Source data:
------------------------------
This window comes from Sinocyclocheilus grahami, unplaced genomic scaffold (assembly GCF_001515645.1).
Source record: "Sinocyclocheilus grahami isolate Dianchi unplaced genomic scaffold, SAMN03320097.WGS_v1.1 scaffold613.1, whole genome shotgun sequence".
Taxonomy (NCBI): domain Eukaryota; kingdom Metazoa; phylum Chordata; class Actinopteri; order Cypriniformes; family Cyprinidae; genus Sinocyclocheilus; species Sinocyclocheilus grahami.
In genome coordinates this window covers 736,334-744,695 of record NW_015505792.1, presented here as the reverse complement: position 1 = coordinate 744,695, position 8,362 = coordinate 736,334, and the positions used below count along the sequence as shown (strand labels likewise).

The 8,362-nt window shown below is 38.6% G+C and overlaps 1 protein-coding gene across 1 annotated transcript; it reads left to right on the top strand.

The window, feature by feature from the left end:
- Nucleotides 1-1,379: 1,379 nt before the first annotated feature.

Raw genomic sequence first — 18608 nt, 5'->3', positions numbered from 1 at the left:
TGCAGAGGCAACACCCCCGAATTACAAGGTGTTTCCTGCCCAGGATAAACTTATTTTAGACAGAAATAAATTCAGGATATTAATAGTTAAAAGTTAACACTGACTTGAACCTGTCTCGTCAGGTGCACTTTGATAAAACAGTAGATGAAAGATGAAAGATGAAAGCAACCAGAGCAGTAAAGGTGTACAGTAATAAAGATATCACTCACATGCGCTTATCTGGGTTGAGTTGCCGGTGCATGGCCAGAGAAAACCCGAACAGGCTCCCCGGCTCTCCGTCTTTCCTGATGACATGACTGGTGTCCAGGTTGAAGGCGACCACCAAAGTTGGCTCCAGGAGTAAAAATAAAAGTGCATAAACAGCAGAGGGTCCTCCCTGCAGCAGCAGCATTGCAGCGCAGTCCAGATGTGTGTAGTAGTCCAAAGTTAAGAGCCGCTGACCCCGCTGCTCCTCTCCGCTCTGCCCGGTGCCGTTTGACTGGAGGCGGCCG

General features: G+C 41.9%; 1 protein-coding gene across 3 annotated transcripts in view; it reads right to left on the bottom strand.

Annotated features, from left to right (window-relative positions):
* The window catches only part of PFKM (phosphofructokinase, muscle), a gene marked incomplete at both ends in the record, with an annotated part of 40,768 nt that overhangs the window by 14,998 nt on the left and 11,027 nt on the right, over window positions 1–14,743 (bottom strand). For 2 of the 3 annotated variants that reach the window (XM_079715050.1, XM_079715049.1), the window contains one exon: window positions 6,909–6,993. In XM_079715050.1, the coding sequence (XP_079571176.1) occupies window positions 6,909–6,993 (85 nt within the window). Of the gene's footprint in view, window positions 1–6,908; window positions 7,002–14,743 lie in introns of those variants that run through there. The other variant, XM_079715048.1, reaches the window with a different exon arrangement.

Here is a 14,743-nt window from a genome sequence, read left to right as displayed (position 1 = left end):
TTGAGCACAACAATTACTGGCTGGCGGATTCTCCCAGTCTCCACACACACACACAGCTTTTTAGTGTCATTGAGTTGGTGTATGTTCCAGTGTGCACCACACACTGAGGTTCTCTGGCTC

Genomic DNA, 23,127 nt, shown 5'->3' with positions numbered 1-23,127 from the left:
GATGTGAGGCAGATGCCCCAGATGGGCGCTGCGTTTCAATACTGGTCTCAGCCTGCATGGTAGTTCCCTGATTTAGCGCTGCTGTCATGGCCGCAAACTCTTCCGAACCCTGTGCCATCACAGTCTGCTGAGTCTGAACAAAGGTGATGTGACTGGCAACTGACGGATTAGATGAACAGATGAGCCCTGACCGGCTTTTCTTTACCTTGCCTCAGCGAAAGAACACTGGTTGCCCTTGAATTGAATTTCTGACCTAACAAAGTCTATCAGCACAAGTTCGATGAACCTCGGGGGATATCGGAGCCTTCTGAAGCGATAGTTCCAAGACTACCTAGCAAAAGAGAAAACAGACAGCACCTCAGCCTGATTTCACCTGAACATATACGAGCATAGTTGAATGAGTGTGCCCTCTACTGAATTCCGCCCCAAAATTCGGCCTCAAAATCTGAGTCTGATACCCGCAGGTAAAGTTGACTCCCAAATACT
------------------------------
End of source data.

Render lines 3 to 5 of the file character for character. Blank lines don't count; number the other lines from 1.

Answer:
Taxonomy (NCBI): domain Eukaryota; kingdom Metazoa; phylum Chordata; class Actinopteri; order Cypriniformes; family Cyprinidae; genus Sinocyclocheilus; species Sinocyclocheilus grahami.
In genome coordinates this window covers 736,334-744,695 of record NW_015505792.1, presented here as the reverse complement: position 1 = coordinate 744,695, position 8,362 = coordinate 736,334, and the positions used below count along the sequence as shown (strand labels likewise).

The 8,362-nt window shown below is 38.6% G+C and overlaps 1 protein-coding gene across 1 annotated transcript; it reads left to right on the top strand.